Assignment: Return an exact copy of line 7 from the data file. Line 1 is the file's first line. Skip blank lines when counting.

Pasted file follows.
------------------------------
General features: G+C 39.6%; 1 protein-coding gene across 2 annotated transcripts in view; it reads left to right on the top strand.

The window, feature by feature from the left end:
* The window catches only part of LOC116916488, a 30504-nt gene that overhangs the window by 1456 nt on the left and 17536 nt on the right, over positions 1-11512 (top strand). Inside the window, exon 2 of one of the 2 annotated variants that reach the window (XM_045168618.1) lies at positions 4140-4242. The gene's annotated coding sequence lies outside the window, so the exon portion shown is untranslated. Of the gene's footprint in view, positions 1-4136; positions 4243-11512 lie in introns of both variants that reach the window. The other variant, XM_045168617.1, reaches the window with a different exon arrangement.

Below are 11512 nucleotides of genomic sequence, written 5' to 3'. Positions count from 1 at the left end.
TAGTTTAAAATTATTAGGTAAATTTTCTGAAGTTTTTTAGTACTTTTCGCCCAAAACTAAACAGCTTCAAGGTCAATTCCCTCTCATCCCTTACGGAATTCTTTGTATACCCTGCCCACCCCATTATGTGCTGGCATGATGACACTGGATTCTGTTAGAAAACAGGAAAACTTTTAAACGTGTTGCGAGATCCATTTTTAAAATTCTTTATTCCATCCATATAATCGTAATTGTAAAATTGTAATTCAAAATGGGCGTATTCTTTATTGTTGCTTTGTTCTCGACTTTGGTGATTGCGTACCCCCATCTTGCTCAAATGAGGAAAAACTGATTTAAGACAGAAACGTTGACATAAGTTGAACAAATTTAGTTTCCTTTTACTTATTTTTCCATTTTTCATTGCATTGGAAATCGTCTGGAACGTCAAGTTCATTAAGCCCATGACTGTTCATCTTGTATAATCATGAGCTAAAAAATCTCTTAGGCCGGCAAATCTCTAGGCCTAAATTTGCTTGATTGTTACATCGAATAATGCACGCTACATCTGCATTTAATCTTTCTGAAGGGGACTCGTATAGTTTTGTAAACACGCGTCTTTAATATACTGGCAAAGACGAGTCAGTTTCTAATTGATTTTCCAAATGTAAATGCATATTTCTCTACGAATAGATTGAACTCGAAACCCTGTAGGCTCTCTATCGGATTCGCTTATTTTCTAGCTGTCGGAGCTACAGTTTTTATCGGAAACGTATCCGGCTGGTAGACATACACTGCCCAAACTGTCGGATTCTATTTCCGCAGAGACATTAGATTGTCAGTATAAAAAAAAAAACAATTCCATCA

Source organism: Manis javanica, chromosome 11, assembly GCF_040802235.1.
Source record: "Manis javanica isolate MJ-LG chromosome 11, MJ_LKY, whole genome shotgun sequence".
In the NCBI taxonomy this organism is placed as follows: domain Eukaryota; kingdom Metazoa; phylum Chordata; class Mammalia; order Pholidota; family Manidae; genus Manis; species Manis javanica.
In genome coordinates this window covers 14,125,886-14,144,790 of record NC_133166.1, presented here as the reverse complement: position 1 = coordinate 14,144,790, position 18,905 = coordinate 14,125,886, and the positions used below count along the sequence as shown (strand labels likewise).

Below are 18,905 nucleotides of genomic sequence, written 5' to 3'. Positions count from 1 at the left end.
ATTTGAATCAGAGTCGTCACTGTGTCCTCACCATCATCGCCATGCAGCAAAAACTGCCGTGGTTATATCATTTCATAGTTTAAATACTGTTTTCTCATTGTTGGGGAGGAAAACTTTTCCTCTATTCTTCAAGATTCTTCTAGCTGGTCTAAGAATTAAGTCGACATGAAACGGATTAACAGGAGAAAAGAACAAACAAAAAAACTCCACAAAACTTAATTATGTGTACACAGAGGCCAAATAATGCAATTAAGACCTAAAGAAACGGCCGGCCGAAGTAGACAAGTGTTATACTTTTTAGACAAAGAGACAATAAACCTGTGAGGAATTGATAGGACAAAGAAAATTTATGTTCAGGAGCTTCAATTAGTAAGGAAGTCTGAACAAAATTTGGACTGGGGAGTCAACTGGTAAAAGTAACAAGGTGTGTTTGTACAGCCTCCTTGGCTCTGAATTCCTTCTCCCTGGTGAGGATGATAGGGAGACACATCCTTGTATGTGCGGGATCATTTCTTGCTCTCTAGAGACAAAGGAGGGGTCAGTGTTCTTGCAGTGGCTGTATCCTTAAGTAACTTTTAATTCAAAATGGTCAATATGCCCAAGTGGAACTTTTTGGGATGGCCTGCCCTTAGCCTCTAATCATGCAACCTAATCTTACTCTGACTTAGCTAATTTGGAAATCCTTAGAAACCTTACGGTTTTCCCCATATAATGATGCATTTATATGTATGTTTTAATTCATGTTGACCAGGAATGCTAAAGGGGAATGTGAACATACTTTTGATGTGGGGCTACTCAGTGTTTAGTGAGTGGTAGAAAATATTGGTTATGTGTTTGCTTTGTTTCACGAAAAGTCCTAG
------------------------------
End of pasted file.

Source record: "Manis javanica isolate MJ-LG chromosome 11, MJ_LKY, whole genome shotgun sequence".